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Clinical manifestations and diagnosis of acute/subacute paracoccidioidomycosis

Authors
Marcio Nucci, MD
Arnaldo L Colombo, MD
Section Editor
Carol A Kauffman, MD
Deputy Editor
Jennifer Mitty, MD, MPH

INTRODUCTION

Paracoccidioidomycosis is a systemic endemic mycotic disease caused by thermally dimorphic fungi of the genus Paracoccidioides. Two species are recognized to cause paracoccidioidomycosis: Paracoccidioides brasiliensis and Paracoccidioides lutzii. The fungus has a geographic distribution limited to Central and South America, where paracoccidioidomycosis is the most frequent systemic endemic mycosis.

The clinical manifestations and diagnosis of acute/subacute (juvenile) paracoccidioidomycosis will be reviewed here. The clinical manifestations and diagnosis of chronic paracoccidioidomycosis, as well as the mycology, epidemiology, and treatment of paracoccidioidomycosis are discussed separately. (See "Clinical manifestations and diagnosis of chronic paracoccidioidomycosis" and "Mycology and epidemiology of paracoccidioidomycosis" and "Treatment of paracoccidioidomycosis".)

CLINICAL MANIFESTATIONS

Only a minority of patients (<5%) eventually develop clinically manifested disease. Following inhalation, Paracoccidioides typically causes asymptomatic pulmonary infection that may be detected by a positive paracoccidioidin intradermal test. If the infection is not contained by the host, the disease may evolve into one of two patterns: the acute/subacute form, which can appear as early as 45 days after an exposure [1]; or the chronic form, which represents reactivation of the primary infection and is most common [2]. (See "Clinical manifestations and diagnosis of chronic paracoccidioidomycosis".)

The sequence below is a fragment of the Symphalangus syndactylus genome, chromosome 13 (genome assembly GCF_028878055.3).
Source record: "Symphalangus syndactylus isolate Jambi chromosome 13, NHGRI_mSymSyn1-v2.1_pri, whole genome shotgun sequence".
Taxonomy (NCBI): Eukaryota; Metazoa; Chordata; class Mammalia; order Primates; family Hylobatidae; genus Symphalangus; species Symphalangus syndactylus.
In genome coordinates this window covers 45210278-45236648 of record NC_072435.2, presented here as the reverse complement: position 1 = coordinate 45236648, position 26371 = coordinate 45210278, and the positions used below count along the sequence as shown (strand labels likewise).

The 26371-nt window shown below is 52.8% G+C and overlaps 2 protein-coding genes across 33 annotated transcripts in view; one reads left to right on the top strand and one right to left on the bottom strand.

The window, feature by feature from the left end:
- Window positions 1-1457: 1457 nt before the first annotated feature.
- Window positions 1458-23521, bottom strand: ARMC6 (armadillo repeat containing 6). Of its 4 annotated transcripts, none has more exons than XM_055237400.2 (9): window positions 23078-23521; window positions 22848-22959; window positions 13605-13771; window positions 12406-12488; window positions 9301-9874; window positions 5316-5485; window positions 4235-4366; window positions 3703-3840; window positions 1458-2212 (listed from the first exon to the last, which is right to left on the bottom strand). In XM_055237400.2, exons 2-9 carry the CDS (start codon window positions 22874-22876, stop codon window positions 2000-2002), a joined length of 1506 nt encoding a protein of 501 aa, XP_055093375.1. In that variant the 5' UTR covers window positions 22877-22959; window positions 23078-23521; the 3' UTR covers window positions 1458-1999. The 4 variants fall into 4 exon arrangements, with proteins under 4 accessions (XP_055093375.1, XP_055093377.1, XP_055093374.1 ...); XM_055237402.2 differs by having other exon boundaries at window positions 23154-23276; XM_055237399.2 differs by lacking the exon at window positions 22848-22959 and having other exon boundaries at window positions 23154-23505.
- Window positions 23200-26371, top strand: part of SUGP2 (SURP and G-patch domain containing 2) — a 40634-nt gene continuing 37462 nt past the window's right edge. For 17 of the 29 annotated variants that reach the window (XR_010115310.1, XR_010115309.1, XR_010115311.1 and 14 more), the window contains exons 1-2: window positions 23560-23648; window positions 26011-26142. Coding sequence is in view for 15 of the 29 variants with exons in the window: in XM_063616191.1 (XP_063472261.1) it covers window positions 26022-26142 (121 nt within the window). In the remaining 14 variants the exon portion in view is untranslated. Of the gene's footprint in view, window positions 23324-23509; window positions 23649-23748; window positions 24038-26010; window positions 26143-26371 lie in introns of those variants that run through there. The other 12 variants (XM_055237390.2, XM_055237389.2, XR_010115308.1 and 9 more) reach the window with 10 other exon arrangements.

Acute/subacute paracoccidioidomycosis (also known as juvenile paracoccidioidomycosis) is almost always observed in children, adolescents, and adults under 30 years of age, and represents fewer than 10 percent of cases [3,4]. In children, it affects girls and boys in equal numbers. This is in contrast to the chronic form, which is much more frequent in adult men. (See "Mycology and epidemiology of paracoccidioidomycosis", section on 'Epidemiology'.)

Signs and symptoms — Dissemination of infection to the reticuloendothelial system results in lymphadenopathy, hepatosplenomegaly, and/or bone marrow dysfunction (eg, aplastic anemia) (table 1) [5]. Constitutional signs such as fever and weight loss occur frequently. Less common features include bone and skin involvement (picture 1). In contrast to the chronic form, lung involvement is very unusual with the acute/subacute form.

        

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Literature review current through: Nov 2016. | This topic last updated: Thu Jun 16 00:00:00 GMT+00:00 2016.
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References
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